Why did MN legislators waive policy banning posters at some hearings on hands free cell phones?

Before I get to a post about questions that ought to be explored surrounding the proposed ban on handheld cell phone use while driving, I wanted to let you know that something very rare has happened with this bill. There are unwritten standards of allowable conduct at MN legislative hearings. For generations the standards have not allowed testifiers or audience members to make a visual demonstration using banners, protest signs, poster-sized photos, or other displays distinct from personal clothing. Last month in the Transportation Committees of the House and Senate, the chairmen of these committees (who also happen to be the chief authors this year of the bills banning handheld cell phone use by drivers) secured an exception to the standards which allowed advocates to display large photos of family members that had been lost in accidents linked to distracted driving. An authoritative source in the Senate Sgt.-at-Arms office responded to my inquiry about this by noting that this was the first time such an exception had been allowed in his 38 years in the office. The justification given for the exception was that it was a “humanistic effort”, based on the subject matter, to allow a reaction of personal respect in honor of family members who were victims of distracted-driving accidents. He was nervous that my inquiry was related to a desire to secure a new exception and that “no good deed would go unpunished”.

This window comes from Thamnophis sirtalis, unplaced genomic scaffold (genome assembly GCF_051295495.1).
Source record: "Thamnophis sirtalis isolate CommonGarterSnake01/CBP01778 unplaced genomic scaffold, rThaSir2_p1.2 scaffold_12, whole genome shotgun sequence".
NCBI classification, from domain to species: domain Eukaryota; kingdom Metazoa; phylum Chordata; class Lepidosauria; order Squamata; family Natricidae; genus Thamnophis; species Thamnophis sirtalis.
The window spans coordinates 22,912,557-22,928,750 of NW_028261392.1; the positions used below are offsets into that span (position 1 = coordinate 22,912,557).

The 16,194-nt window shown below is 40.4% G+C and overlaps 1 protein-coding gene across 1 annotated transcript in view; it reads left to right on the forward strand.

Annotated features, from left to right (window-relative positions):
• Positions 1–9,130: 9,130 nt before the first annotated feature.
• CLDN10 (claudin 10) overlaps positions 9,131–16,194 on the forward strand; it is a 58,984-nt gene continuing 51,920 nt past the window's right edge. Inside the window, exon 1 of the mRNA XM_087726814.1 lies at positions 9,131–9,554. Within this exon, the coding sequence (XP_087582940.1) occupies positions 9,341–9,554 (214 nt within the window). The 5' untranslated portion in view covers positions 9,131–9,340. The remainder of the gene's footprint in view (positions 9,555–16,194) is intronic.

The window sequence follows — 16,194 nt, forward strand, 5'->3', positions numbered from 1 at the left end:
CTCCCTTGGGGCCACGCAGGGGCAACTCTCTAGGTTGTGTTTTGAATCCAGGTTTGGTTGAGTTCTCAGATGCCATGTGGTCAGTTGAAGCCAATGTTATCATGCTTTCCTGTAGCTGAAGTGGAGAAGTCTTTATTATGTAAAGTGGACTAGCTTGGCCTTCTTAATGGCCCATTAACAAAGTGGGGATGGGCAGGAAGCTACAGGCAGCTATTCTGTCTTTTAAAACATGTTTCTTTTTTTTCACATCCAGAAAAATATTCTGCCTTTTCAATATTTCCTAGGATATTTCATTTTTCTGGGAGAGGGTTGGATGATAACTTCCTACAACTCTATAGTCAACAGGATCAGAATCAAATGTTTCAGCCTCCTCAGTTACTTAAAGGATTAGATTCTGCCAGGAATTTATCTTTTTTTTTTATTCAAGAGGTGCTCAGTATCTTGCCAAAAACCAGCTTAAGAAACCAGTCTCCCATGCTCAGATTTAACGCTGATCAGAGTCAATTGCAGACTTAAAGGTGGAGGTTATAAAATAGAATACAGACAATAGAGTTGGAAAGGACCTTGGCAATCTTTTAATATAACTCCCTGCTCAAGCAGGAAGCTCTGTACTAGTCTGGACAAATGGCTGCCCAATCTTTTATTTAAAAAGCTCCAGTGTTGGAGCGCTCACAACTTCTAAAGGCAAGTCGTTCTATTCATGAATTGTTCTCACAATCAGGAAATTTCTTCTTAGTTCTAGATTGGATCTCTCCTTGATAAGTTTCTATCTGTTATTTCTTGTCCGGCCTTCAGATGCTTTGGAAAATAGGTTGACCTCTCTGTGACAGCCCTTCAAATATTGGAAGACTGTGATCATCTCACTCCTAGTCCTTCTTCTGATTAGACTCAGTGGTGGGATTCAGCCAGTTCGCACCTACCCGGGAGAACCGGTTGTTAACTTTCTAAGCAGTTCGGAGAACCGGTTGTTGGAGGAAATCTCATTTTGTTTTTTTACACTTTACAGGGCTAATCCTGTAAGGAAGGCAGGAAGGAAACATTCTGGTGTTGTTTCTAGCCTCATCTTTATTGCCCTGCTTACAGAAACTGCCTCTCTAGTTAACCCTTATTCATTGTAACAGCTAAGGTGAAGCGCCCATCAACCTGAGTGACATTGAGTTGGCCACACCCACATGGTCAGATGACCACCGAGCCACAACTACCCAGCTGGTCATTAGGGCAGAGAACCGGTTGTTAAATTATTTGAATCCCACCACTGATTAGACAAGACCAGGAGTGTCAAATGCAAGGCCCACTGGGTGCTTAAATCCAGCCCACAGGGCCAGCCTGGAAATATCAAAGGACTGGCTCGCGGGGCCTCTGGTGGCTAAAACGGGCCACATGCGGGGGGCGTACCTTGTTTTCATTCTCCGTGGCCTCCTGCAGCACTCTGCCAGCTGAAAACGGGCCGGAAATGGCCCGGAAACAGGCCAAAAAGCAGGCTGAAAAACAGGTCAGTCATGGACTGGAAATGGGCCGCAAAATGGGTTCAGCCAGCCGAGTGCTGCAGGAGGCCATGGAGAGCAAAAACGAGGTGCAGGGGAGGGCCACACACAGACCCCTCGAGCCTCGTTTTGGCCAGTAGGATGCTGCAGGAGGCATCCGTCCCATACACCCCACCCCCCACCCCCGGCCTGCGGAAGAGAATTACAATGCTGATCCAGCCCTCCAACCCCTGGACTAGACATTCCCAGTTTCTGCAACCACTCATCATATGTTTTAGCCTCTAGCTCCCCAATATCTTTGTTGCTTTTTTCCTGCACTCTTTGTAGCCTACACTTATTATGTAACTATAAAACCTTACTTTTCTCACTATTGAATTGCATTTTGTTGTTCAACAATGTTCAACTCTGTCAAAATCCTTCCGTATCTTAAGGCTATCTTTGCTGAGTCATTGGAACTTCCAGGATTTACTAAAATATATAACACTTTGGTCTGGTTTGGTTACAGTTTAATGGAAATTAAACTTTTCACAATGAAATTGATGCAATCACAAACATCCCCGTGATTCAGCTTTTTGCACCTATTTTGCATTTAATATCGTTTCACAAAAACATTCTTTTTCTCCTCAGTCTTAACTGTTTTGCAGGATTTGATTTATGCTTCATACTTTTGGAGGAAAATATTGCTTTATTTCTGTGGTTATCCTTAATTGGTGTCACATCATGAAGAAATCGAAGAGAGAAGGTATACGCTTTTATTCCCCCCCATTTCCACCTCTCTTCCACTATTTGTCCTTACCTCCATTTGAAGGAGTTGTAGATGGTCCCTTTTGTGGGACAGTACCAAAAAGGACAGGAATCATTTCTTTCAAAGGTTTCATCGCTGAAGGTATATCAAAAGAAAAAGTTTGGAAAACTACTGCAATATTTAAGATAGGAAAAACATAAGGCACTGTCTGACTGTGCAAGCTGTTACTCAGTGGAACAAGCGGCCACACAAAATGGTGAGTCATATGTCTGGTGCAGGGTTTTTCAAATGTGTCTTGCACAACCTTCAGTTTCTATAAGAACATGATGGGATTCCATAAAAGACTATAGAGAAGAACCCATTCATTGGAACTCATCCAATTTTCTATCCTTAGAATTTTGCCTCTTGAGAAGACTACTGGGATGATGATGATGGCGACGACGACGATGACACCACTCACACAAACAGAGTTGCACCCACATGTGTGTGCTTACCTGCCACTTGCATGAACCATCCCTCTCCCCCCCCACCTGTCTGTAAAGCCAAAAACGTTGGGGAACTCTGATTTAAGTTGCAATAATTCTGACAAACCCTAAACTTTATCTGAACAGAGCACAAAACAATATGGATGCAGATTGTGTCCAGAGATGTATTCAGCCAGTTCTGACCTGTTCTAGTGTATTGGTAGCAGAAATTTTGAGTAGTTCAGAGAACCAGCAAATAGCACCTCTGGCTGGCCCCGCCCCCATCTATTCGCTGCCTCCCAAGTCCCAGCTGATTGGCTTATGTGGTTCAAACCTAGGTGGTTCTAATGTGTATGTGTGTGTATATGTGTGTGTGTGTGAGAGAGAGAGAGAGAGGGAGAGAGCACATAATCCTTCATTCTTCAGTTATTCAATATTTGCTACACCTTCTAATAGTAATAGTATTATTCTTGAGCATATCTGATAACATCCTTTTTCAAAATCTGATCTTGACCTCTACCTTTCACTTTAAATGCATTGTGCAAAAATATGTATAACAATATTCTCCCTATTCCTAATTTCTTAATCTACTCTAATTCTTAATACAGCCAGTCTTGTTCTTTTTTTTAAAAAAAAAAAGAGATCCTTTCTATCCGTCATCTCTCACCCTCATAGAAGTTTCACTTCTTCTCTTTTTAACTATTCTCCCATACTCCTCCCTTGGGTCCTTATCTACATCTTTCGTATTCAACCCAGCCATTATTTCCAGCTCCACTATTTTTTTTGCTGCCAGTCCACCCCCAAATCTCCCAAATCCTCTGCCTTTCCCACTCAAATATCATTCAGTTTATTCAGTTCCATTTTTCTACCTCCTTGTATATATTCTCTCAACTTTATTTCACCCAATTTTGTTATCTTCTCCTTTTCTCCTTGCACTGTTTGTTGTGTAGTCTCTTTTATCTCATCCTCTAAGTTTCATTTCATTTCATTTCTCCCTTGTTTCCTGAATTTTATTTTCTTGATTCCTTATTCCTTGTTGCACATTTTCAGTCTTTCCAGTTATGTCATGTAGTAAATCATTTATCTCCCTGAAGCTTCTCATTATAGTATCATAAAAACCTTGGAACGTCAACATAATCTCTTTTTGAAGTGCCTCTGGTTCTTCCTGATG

However, one can show sensitivity to affected family members advocating for a crackdown on distracted driving yet still only allow such demonstrations in areas outside of the hearing rooms. Emotions notwithstanding, there is very little evidence that these accidents were caused merely by drivers holding cell phones, which is what the bill sponsors and people holding the photo posters want to ban. The visual displays did create an environment which could have intimidated some lawmakers from asking tough questions to proponents of a ban, and undoubtedly did garner greater and more sympathetic publicity for those family members testifying for a ban. The committee chairmen/bill authors who secured the exception should have had the ethics to recuse themselves from a decision that gave them greater leverage in the process, assuming that the request for an exception actually originated from the testifiers and not the chief authors. People on both sides of the major-party divide have increasingly become comfortable with ends-justify-the-means circumventions of time-honored customs and procedures in MN state government. This was just the latest troubling example. UPDATE:  They did it again. Another Senate committee–this time, Judiciary– waived its rule against signs on display in its hearing room . Poster-sized photos of family members lost in crashes linked to distracted driving were allowed. Second time rule has been waived in 38 years. Both in the last month, and both for this issue. One has to think that family members of victims of intentional homicide have testified at hearings in the past, without this rule being waived. How comfortable would you feel as a legislator asking a tough question to a testifier surrounded by poster-sized photos of victims? You might hear that legislators are thoughtfully exploring what to do about the issue of distracted driving. This waiver and the hearings themselves tell a different story. So does Senate Leader Gazelka’s quote in the Star Tribune that a bill requiring all phone use by drivers to be hands-free will pass “for sure”. The DFL leadership is fully on board; the only debate is over the penalties attached. The main bill being pushed, SF91/HF50, makes no distinction on penalties between texting while driving and drivers merely holding a phone. The MN Chamber of Commerce put passing a hands-free phone bill prominently in its list of 2019 policy priorities. Knowing that, could there be any doubt that the Republican leaders would get on board? Drivers in the urban core are irate with how often they are being pulled over for equipment violations. They’re going to love the cops even more once they start getting pulled over for every time a cop sees a phone in their hands.